In my first post on MediaShift, I laid out how the digital media revolution was compelling organizations to become more transparent in their communication with the public. While vigorous in my promotion of radical transparency, I acknowledged “practical limits,” such as the revelation of competitive secrets or legally sensitive information.
In the two years since that post, I continued to contemplate the use of Internet activism to prompt transparency. I’ve been pleased to read accounts of “hacktivists” who organize democratic protests and expose unethical corporate practices. And I was proud when Parsons The New School for Design, my employer, recently co-hosted the annual “Random Hacks of Kindness event with the United Nations’ Global Pulse Initiative. But when I hear Julian Assange defend the actions WikiLeaks under the banner of transparency, I cringe. Surely diplomatic confidentiality and state secrets fall under the exempted “practical limits” I mention above?
Not so, said Andy Bichlbaum, co-founder of the Yes Men and a supporter of WikiLeaks. The Yes Men is among the more famous organizations to use hoaxes and online media to target corporate wrongdoing, and Bichlbaum happens to be a colleague of mine at Parsons. I recently had the opportunity to sit with him over lunch and discuss the effectiveness and ethics of Internet activism as it relates to his own work and that of Julian Assange.
Mischief, Meddling and Digital Trickery
The Yes Men are awfully media savvy. Two years ago, they printed a spoof issue of the New York Times with headlines like “Maximum Wage Law Succeeds” and “Iraq War Ends,” and then distributed copies on New York City streets. When cable news shows caught wind of the prank and called to ask how many they’d circulated, the group inflated the number and claimed that a million newspapers were out there. Unquestioningly, CNN and others ran with that number, thereby exposing the scarcity of fact checking that exists in real-time cable news reporting.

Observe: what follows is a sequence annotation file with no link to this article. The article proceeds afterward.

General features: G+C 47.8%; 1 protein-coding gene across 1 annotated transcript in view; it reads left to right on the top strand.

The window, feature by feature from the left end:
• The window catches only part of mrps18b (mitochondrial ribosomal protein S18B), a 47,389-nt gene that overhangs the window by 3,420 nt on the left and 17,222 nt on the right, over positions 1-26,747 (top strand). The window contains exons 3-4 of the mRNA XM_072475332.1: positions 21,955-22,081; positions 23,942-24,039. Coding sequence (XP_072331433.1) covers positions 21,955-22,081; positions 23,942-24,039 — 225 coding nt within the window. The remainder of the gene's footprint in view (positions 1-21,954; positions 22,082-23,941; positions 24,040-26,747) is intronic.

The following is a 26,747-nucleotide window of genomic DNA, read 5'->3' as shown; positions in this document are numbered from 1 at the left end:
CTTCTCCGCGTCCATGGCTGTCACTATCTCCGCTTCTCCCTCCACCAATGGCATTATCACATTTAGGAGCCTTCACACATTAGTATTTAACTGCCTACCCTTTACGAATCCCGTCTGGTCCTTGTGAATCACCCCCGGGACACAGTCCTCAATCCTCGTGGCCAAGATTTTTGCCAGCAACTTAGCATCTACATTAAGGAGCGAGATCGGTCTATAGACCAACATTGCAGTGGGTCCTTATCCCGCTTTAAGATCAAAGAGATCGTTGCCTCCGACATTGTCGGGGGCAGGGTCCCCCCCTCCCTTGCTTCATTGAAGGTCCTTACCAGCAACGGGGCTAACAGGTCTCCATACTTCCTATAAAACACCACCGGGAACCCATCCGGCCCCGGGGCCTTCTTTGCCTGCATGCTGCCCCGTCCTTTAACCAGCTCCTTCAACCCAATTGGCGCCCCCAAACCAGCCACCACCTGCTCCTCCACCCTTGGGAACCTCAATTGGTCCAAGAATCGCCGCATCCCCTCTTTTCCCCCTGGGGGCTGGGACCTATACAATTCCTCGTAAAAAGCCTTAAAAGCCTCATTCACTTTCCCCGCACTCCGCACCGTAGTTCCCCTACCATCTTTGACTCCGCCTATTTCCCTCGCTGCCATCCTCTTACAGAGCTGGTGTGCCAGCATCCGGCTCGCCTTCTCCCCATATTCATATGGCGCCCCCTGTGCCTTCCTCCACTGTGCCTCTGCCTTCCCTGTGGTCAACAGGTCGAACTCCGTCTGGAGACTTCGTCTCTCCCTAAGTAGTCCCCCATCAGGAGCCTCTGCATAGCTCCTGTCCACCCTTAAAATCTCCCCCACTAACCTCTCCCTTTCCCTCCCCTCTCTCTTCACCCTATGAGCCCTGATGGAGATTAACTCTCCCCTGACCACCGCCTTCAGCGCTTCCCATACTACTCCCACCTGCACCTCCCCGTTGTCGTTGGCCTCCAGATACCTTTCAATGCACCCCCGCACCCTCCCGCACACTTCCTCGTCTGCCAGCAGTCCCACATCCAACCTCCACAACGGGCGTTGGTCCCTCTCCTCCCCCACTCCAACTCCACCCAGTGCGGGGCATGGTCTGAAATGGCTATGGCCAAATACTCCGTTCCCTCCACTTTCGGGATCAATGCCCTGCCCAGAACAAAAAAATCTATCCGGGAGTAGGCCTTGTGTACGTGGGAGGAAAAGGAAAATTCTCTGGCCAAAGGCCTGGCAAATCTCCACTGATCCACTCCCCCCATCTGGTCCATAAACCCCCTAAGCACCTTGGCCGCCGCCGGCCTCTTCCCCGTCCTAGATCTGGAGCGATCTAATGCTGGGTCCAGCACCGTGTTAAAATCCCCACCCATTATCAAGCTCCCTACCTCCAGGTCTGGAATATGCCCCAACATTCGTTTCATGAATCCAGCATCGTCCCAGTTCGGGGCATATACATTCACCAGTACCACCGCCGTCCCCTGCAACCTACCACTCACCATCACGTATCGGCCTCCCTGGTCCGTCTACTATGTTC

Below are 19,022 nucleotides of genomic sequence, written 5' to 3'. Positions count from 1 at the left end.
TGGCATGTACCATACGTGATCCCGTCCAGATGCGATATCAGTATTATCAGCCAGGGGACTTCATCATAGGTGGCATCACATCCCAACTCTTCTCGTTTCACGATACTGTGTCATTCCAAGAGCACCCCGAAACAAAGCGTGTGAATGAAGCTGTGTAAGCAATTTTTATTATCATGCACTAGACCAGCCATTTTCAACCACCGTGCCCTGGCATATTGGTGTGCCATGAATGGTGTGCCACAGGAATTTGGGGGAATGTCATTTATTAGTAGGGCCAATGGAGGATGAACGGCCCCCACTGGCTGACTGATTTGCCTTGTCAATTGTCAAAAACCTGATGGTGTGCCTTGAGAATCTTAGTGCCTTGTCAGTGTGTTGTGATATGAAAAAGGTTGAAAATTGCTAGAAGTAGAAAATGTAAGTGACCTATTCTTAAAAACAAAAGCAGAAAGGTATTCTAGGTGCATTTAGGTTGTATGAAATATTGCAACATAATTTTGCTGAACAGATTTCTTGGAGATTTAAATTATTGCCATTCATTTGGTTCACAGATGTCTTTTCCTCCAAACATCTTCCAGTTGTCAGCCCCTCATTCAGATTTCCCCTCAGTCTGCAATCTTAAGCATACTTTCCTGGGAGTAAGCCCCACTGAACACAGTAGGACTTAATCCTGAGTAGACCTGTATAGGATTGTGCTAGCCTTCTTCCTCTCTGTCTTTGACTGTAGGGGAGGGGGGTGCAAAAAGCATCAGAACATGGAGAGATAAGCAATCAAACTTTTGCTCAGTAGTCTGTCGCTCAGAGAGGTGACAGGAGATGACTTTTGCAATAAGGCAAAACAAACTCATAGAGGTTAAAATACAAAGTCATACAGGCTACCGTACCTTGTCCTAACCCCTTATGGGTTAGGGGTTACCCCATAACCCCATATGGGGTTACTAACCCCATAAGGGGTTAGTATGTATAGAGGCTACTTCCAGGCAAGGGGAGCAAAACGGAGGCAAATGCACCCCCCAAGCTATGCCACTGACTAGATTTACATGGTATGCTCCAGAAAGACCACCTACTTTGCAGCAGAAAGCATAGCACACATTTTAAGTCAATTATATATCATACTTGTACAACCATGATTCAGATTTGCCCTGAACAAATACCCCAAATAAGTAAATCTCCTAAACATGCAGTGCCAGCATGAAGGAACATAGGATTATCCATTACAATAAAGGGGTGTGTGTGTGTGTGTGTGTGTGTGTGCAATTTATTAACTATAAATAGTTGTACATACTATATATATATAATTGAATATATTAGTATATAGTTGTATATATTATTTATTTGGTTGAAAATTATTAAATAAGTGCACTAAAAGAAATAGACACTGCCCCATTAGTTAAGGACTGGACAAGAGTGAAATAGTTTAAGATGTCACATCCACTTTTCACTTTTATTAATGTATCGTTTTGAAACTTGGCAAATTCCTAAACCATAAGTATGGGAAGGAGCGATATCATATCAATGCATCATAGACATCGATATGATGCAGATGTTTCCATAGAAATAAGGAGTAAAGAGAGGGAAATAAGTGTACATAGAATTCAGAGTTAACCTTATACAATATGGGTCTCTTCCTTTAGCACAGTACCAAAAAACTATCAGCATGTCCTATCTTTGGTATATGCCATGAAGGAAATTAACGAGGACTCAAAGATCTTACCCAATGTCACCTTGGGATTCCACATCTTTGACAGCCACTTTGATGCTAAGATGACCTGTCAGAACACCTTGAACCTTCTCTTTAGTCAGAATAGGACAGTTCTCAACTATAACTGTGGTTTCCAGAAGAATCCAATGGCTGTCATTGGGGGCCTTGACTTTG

On the online front, they’ve also set up phony websites for the World Trade Organization, which got them invited to speak at a not-so-phony conference as ostensible representatives for the WTO. The Yes Men have relied on the Internet for its high jinks (and highjacks), but Bichlbaum is bearish about the Internet’s potential for promoting activism.
“I think where new media become valuable is when they can get people into the streets,” he said. “People can be influenced by what they read on the Internet but most take it with a grain of salt. People make decisions based on what they feel, but when I’m browsing I don’t feel that much.”
He also dismissed the prospects of the Internet to give new journalistic voices, citing the Atlantic cover story from last summer, “Is Google Making Us Stupid?” He said online media have “demeaned the whole news profession.”
WiiLeaks and Democracy
When I asked Bichlbaum about the work Assange is doing, he lit up and replied with a single word: “Awesome.”
“Finally, the manifestation of the promise of the Internet: To bring about more democracy,” he said. “Now there’s a really high chance that anything you do could be exposed, so the solution for governments then is to be forthright in their dealings. Hacking at its best is about transparency — making sure powerful people can’t hide what they do in our name, or how they do it.”
I asked Bichlbaum about the criticism that Assange conducts his work secretively, but in the name of transparency. That he seeks to declassify documents, but does so in a classified way. Isn’t this hypocritical?